As the coronavirus pandemic continues, Americans find themselves on the horns of a dilemma. Should we give the highest priority to fighting the disease to save as many lives as possible? Or should we ease government restrictions in order to save the economy from a prolonged recession or even depression?
But the dilemma is an illusion. The stay-at-home orders and mandatory closure of nonessential businesses are only partly responsible for the huge increase in unemployment and the sharp drop in economic activity. Even if every restriction were lifted immediately, the economy would continue to gasp, not roar.
That's because the biggest problem is the pandemic itself. Fear of a deadly disease has turned us into a nation of stubborn homebodies. Allow Americans to go back to crowded restaurants, airline flights and church services, and many if not most would say: I'm good.
It's worth examining the mindset behind the "reopen America" push. Great efforts are made to minimize the danger — despite the official death toll of more than 86,000. It mainly kills frail geezers who would die soon anyway, we are told, or those with preexisting conditions.
The number of likely fatalities, they say, is no big deal in the grand scheme of things. In this view, saving the economy helps everyone, while fighting COVID-19 helps only a tiny segment of the population.
These views reveal a surprising indifference to human life, as well as a howling inconsistency. The 9/11 attacks killed fewer than 3,000 — and were treated as both an unimaginable catastrophe and cause for going to war on the other side of the planet. Imagine the U.S. government's response if Iran had detonated a series of bombs that killed 86,000 Americans.
Remember when opponents of the Affordable Care Act raised the specter of health care rationing? Sarah Palin thundered: "The America I know and love is not one in which my parents or my baby with Down Syndrome will have to stand in front of Obama's 'death panel' so his bureaucrats can decide, based on a subjective judgment of their 'level of productivity in society,' whether they are worthy of health care. Such a system is downright evil."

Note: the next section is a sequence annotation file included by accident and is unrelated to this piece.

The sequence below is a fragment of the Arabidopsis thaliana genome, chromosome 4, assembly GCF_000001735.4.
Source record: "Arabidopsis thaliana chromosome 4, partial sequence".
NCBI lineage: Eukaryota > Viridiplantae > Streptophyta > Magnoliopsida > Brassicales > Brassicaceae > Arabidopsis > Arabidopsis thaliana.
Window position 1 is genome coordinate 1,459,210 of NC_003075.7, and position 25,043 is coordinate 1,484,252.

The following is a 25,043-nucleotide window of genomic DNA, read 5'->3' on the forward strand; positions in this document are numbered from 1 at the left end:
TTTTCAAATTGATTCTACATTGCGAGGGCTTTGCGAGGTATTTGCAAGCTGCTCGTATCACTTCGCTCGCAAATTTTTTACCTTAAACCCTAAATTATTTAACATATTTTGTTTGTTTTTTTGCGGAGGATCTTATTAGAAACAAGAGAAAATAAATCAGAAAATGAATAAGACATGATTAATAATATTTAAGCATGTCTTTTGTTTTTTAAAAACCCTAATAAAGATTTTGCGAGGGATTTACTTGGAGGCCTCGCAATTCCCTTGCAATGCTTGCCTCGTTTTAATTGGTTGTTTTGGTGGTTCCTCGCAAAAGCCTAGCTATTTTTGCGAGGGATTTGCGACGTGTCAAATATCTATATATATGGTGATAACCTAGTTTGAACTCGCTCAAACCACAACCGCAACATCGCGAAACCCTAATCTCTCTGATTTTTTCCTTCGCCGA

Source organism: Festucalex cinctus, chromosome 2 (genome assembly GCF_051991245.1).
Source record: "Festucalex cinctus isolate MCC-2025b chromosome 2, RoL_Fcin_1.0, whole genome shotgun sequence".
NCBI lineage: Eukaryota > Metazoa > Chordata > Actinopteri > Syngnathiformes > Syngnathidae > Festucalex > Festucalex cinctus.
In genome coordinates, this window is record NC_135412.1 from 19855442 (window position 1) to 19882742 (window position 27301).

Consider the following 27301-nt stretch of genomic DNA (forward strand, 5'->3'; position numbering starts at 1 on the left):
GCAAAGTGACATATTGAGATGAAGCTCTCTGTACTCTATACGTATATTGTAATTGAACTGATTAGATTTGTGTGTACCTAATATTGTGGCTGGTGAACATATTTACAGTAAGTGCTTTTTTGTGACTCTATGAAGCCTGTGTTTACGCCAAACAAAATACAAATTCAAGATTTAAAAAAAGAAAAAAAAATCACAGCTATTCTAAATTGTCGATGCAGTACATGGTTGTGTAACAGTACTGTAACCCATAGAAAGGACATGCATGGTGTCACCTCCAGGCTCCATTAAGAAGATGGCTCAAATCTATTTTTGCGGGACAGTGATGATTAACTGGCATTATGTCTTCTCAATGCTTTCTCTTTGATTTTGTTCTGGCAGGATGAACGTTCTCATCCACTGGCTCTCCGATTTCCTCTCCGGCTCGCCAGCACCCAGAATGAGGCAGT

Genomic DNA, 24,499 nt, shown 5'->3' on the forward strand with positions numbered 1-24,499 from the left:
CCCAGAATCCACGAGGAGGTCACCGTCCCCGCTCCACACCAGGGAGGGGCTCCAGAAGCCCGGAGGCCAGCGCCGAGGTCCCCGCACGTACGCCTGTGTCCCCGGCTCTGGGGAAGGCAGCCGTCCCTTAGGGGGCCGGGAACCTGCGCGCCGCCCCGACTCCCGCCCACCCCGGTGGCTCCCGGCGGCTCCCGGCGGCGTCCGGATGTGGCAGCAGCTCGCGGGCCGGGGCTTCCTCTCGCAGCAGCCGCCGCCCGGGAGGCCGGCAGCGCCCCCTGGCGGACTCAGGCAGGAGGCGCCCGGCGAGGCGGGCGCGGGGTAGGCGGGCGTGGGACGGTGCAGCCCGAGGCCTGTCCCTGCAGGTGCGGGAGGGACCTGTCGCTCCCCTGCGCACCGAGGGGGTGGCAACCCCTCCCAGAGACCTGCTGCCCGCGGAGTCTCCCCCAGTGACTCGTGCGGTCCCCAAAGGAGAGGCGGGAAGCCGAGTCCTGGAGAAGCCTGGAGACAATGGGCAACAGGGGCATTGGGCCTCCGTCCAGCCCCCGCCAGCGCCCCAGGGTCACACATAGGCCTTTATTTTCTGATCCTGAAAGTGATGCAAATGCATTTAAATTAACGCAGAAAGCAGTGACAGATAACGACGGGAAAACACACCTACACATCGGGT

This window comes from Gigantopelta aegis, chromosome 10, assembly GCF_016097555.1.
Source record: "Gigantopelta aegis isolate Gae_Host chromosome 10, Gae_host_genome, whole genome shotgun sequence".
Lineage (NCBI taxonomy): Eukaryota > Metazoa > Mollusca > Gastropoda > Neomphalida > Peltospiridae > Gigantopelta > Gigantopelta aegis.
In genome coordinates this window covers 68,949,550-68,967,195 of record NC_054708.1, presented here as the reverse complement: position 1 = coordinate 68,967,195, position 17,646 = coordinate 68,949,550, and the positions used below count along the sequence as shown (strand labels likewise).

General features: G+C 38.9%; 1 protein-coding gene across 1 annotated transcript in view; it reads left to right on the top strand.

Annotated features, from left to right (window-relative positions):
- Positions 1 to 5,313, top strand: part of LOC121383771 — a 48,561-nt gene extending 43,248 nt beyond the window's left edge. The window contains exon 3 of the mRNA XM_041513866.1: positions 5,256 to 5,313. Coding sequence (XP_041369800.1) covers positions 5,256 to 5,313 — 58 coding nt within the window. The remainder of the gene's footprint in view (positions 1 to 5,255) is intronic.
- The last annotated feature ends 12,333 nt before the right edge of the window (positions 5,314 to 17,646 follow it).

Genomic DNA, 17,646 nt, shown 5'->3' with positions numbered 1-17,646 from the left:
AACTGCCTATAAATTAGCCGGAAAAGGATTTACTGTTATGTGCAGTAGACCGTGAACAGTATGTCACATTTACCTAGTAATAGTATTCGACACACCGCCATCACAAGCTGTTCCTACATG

That claim was a creation of her unhinged mind. But the danger from this virus to older Americans and people afflicted by medical conditions that make them vulnerable is real. Some 93 million Americans are age 55 or older, and between 50 million and 129 million of the nonelderly have one or more preexisting health conditions.
Texas Gov. Greg Abbott, a Republican, allowed more businesses to open after admitting, in a recorded call, that the change "actually will lead to an increase and spread" of the disease. Texas Republican Lt. Gov. Dan Patrick said that "there are more important things than living" and "we've got to take some risks and get back in the game and get this country back up and running."
But the idea that easing up on public health measures will jump-start the economy is wishful thinking. That's because one of two things is likely to happen.
The first is that most people will continue to avoid unnecessary activities that involve venturing out and spending money — in which case businesses will continue to suffer and workers will remain unemployed and underemployed. Polls indicate that most Americans support stay-at-home orders and oppose easing the rules. Those people are not about to start booking flights and driving to the cineplex as long as the virus is mowing down 2,000 or more people a day.
But suppose Americans do leap at the chance to resume life as they knew it? In that case, the pandemic will accelerate, infecting more people — including in places that have been relatively unaffected — and causing more deaths.
If that happens, then employees will get sick, businesses will lose customers and people will hunker down again. The economy will take another hit, perhaps more painful and prolonged than the original one.
The key to restoring economic vitality is protecting public health. Those who argue otherwise forget that the sudden collapse of demand was caused more by the pandemic than by the policies implemented to combat it.
If we can find ways to curb the disease and reduce its mortality, the economy will eventually regain its vigor. But if the pandemic keeps sending tens of thousands of people to the graveyard, it will also dig a grave for prosperity.
Steve Chapman blogs at http://www.chicagotribune.com/news/opinion/chapman. Follow him on Twitter @SteveChapman13 or at https://www.facebook.com/stevechapman13. To find out more about Steve Chapman and read features by other Creators Syndicate writers and cartoonists, visit the Creators Syndicate website at www.creators.com.